Jean-Marie Lehn, winner of the Nobel Prize in Chemistry (1987), became on Tuesday Doctor Honoris Causa Scientarum of the West University of Timisoara (UVT), write Agerpres.
UVT rector Marilen Pirtea said that in this year of the European Capital of Culture programme, the 11 faculties of the Timisoara higher education institution are constantly trying to give recognition to important names of the scientific, cultural, artistic, economic, social and political world, bringing into the spotlight valuable models for future generations.
„Universities should be seen as poles of stability, places that can gather energies that will allow us to face a future that no one can predict. It should therefore come as no surprise that today we honour a special person who fully understands the dynamism of our world today and makes us see science as an unlimited universe, where the only limits are the self-imposed ones that should be forgotten.
Professor Jean-Marie Lehn is a name that needs no introduction in the world of chemistry and beyond. He has never accepted to conduct his research within the constraints of imposed rules; he has gone beyond the limits that many researchers set themselves in their work. His work led him into new, previously uncharted areas.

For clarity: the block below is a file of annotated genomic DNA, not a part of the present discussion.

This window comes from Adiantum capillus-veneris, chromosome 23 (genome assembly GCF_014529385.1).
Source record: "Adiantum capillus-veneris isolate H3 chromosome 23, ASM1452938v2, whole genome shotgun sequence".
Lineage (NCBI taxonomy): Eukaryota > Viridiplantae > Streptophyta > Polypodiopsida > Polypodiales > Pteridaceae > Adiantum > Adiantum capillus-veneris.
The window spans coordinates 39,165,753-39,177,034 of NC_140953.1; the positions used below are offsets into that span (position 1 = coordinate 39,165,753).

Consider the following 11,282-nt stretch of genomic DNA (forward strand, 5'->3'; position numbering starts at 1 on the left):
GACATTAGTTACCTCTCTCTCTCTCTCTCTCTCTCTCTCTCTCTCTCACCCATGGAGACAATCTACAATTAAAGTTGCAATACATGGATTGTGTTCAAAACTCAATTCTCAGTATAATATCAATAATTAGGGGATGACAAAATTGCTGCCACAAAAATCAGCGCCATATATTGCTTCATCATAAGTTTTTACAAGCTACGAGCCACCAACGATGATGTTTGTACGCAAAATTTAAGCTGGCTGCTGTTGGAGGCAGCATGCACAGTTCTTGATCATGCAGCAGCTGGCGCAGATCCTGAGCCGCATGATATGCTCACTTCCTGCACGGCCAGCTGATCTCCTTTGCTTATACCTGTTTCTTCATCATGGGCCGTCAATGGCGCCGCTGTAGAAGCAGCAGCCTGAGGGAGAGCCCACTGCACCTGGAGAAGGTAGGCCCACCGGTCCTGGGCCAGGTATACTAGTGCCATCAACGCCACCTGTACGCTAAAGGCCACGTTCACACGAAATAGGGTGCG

He created a new area of chemistry, that of supramolecular chemistry, opening a new door for all the world’s chemists. His research contributed to this area, leading to the mature science of today and earned him the most coveted recognition in the world, the Nobel Prize,” said Rector Marilen Pirtea.
The recent member of the UVT academic community, Jean-Marie Lehn, pointed out in his speech that he had a number of very talented Romanian colleagues who contributed significantly to research work in chemistry and were very active both in their home universities and around the world.
„With this honorary degree, UVT also recognises the role of science and especially the vitality of a particular area, my area of activity, Chemistry. Chemistry plays a central role among the natural sciences and in knowledge, through its economic importance and its permanent presence in our daily life (…) Through its objects, molecule and matter, chemistry expresses its creativity. It has the power to produce new molecules and materials with new properties,” said Professor Jean-Marie Lehn.
The Laudatio was delivered by Daniel Funeriu, former Minister of Education.
Professor Jean-Marie Lehn, aged 83, has been an honorary member of the Romanian Academy since 1993. Jean-Marie Lehn, together with Donald Cram and Charles Pedersen, was awarded the Nobel Prize in Chemistry in 1987, for the work on the synthesis of cryptands.